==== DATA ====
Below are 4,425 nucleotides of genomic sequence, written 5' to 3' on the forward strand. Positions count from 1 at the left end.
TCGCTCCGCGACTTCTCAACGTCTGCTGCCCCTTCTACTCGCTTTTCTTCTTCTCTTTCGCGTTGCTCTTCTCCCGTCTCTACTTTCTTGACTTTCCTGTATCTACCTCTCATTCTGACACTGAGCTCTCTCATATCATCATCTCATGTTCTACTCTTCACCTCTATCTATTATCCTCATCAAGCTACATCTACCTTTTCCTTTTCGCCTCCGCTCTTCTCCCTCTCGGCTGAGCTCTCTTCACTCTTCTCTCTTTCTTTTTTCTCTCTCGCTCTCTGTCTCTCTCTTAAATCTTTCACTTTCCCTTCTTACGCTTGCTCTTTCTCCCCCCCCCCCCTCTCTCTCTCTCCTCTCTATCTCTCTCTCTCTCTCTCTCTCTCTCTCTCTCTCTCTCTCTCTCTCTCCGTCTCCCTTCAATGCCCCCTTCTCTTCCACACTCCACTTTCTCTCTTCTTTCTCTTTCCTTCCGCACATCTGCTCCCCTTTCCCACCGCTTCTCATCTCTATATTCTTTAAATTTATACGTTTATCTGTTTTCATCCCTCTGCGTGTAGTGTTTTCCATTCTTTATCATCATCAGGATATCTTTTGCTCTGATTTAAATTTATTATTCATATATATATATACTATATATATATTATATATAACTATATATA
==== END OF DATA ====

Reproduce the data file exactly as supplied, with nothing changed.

Below are 4,425 nucleotides of genomic sequence, written 5' to 3' on the forward strand. Positions count from 1 at the left end.
TCGCTCCGCGACTTCTCAACGTCTGCTGCCCCTTCTACTCGCTTTTCTTCTTCTCTTTCGCGTTGCTCTTCTCCCGTCTCTACTTTCTTGACTTTCCTGTATCTACCTCTCATTCTGACACTGAGCTCTCTCATATCATCATCTCATGTTCTACTCTTCACCTCTATCTATTATCCTCATCAAGCTACATCTACCTTTTCCTTTTCGCCTCCGCTCTTCTCCCTCTCGGCTGAGCTCTCTTCACTCTTCTCTCTTTCTTTTTTCTCTCTCGCTCTCTGTCTCTCTCTTAAATCTTTCACTTTCCCTTCTTACGCTTGCTCTTTCTCCCCCCCCCCCCTCTCTCTCTCTCCTCTCTATCTCTCTCTCTCTCTCTCTCTCTCTCTCTCTCTCTCTCTCTCTCTCTCCGTCTCCCTTCAATGCCCCCTTCTCTTCCACACTCCACTTTCTCTCTTCTTTCTCTTTCCTTCCGCACATCTGCTCCCCTTTCCCACCGCTTCTCATCTCTATATTCTTTAAATTTATACGTTTATCTGTTTTCATCCCTCTGCGTGTAGTGTTTTCCATTCTTTATCATCATCAGGATATCTTTTGCTCTGATTTAAATTTATTATTCATATATATATATACTATATATATATTATATATAACTATATATA